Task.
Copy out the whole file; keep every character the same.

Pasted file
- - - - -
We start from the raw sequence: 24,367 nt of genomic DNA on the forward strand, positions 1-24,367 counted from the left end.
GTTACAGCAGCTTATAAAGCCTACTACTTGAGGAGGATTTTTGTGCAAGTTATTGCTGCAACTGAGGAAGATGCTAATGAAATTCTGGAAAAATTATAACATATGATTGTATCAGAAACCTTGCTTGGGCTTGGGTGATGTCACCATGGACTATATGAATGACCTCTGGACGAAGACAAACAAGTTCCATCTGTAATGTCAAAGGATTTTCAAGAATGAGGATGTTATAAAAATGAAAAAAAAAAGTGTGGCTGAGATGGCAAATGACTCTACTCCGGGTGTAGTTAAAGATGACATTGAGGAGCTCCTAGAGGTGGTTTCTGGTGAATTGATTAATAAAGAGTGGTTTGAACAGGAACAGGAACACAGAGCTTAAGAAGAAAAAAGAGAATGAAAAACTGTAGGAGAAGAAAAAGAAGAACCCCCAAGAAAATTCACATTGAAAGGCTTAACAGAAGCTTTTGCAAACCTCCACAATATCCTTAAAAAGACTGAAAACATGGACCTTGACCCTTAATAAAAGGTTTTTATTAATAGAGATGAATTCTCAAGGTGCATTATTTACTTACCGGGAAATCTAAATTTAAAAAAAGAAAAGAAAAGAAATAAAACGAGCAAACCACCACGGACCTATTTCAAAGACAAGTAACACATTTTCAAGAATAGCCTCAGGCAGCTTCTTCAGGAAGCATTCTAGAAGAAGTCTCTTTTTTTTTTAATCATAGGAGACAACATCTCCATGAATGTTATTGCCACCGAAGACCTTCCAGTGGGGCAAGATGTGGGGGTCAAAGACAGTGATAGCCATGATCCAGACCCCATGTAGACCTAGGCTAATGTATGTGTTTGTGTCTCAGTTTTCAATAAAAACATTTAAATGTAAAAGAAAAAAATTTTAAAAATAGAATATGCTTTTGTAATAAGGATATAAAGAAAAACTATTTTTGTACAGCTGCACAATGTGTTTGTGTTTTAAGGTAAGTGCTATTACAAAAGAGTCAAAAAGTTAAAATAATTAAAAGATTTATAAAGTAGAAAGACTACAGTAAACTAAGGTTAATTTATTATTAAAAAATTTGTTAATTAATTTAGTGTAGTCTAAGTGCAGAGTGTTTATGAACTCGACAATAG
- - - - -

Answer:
We start from the raw sequence: 24,367 nt of genomic DNA on the forward strand, positions 1-24,367 counted from the left end.
GTTACAGCAGCTTATAAAGCCTACTACTTGAGGAGGATTTTTGTGCAAGTTATTGCTGCAACTGAGGAAGATGCTAATGAAATTCTGGAAAAATTATAACATATGATTGTATCAGAAACCTTGCTTGGGCTTGGGTGATGTCACCATGGACTATATGAATGACCTCTGGACGAAGACAAACAAGTTCCATCTGTAATGTCAAAGGATTTTCAAGAATGAGGATGTTATAAAAATGAAAAAAAAAAGTGTGGCTGAGATGGCAAATGACTCTACTCCGGGTGTAGTTAAAGATGACATTGAGGAGCTCCTAGAGGTGGTTTCTGGTGAATTGATTAATAAAGAGTGGTTTGAACAGGAACAGGAACACAGAGCTTAAGAAGAAAAAAGAGAATGAAAAACTGTAGGAGAAGAAAAAGAAGAACCCCCAAGAAAATTCACATTGAAAGGCTTAACAGAAGCTTTTGCAAACCTCCACAATATCCTTAAAAAGACTGAAAACATGGACCTTGACCCTTAATAAAAGGTTTTTATTAATAGAGATGAATTCTCAAGGTGCATTATTTACTTACCGGGAAATCTAAATTTAAAAAAAGAAAAGAAAAGAAATAAAACGAGCAAACCACCACGGACCTATTTCAAAGACAAGTAACACATTTTCAAGAATAGCCTCAGGCAGCTTCTTCAGGAAGCATTCTAGAAGAAGTCTCTTTTTTTTTTAATCATAGGAGACAACATCTCCATGAATGTTATTGCCACCGAAGACCTTCCAGTGGGGCAAGATGTGGGGGTCAAAGACAGTGATAGCCATGATCCAGACCCCATGTAGACCTAGGCTAATGTATGTGTTTGTGTCTCAGTTTTCAATAAAAACATTTAAATGTAAAAGAAAAAAATTTTAAAAATAGAATATGCTTTTGTAATAAGGATATAAAGAAAAACTATTTTTGTACAGCTGCACAATGTGTTTGTGTTTTAAGGTAAGTGCTATTACAAAAGAGTCAAAAAGTTAAAATAATTAAAAGATTTATAAAGTAGAAAGACTACAGTAAACTAAGGTTAATTTATTATTAAAAAATTTGTTAATTAATTTAGTGTAGTCTAAGTGCAGAGTGTTTATGAACTCGACAATAG